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Selective, but Out There

So, you're not exactly out of a job, but you're just not into your job, either. Or, you've gotten wind of an impending layoff or change in management. Maybe you have the feeling your days are numbered, but you're not necessarily on red alert. Perhaps you're contemplating a move across the country or the globe, and you'll make the change if the right job comes along. Or, you know you're hot stuff and you want to feel out your options. In other words, you know a change is around the corner—you just don't know which corner. For you, I recommend the "Selective, but Out There" technique.

This plan of action offers more flexibility and options than the "Fire Hose" technique, but still requires legwork, planning, and research. If you have time to explore your options in the job search, try these techniques as you go about finding your dream job. Heck, you might just discover along the way that to get the job you really, really want, you might have to take a class, get certified, or hone certain skills. But that's what the research is all about—finding out what it takes to get the dream job you know you deserve.

  • Start researching and reviewing the Web sites of companies you'd love to work for. (If you don't know the answer to that yet, now's the time to start figuring it out.) See whether there are current job openings posted at these sites, and if you think you're qualified and ready to make a change sooner instead of later, go ahead and send your résumé. Be sure to state your search is confidential and that you're currently employed.

  • Test the waters by posting your résumé to a small handful (two to four) of the major job sites and résumé databases, preferably ones that are candidate- controlled or have other privacy features. Better yet, I suggest posting an anonymous résumé—one that doesn't list your name or the names of companies you've worked for, but lets employers, recruiters, and headhunters know enough to nibble on your bait. Include your job-search email address and wait to see what comes your way.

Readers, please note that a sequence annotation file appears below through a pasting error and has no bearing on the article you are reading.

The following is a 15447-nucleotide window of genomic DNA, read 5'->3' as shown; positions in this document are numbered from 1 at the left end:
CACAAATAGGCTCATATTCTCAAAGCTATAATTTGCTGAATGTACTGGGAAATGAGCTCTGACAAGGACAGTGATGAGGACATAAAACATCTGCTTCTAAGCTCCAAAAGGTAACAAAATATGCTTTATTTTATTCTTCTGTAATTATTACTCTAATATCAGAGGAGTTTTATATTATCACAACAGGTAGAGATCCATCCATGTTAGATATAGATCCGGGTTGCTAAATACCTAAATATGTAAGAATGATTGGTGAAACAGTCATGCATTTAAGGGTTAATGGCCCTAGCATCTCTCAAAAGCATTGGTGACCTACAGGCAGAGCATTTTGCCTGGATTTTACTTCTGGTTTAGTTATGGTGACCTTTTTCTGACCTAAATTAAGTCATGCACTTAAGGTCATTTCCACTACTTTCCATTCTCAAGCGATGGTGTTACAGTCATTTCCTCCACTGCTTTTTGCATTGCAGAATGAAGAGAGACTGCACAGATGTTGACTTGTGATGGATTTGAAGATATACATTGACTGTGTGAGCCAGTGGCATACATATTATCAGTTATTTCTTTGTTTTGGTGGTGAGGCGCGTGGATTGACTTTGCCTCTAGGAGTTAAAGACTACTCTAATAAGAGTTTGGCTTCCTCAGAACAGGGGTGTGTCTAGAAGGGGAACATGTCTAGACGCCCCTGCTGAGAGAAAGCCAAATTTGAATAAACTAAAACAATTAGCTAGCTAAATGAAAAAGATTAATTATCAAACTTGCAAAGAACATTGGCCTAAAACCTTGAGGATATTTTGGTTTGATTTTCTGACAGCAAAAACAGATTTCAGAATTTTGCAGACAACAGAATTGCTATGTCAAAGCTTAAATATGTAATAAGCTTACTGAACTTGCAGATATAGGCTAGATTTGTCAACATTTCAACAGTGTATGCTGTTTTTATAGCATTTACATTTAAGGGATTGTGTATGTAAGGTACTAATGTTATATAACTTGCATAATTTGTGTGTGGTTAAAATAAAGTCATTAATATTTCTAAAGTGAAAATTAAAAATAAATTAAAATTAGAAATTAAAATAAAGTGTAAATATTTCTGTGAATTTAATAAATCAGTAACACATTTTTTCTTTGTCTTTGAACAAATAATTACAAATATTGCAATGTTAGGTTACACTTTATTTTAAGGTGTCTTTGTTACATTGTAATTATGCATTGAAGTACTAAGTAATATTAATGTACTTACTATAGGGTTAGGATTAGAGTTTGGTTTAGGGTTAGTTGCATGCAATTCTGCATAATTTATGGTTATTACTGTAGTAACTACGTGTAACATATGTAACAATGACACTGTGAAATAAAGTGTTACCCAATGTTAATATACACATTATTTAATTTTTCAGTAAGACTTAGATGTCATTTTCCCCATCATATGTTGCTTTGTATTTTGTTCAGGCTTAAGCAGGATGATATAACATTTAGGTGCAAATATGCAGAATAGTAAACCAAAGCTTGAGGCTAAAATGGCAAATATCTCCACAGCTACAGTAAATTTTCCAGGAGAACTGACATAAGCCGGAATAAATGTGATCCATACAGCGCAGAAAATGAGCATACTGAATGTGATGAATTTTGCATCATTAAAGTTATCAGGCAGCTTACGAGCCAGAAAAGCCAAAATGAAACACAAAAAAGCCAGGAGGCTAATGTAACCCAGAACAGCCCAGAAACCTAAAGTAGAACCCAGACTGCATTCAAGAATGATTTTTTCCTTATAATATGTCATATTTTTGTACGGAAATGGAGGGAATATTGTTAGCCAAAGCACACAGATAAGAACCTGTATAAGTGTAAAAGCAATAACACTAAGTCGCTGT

• Find industry-specific sites that accept résumés and post yours there. Also, review job postings and apply or just get a sense of what employers are looking for to start rehashing your résumé if you haven't already done so.

  • If you haven't already started networking, what are you waiting for? Oftentimes, the best jobs go unadvertised. If time is on your side, really work the networking system to get the inside scoop on job openings or future openings. It's also a good idea to have an established network before you really need a job, so get started pronto. I think one of the reasons people are uncomfortable with networking is that you face the possibility of human rejection and have to ask for favors from people you hardly know. That's why it's better to start making friends before you need their help.

  • Regularly visit your target company Web sites for job postings, and also to see what's new or whether any new press releases or new product announcements have been announced.

  • Open the channel of communication with a select few third-party recruiters or headhunters. Chapter 17 discusses the pros and cons of working with these folks, so before you send your résumé to one, be sure you know what you're getting into.

  • Stay current by reading up on industry news at online magazines that cover topics and events in your field. You can even subscribe to mailing lists or discussion forums that cover the news of the day in the industry you're fishing in.

Interview an Employee at Your Target Company

After you've done research on target companies, another way to help you figure out what your dream job might be is to ask current employees. Having someone explain their responsibilities and position might give you a more down-to-earth feel for the position, and whether you think you'd like it or not.

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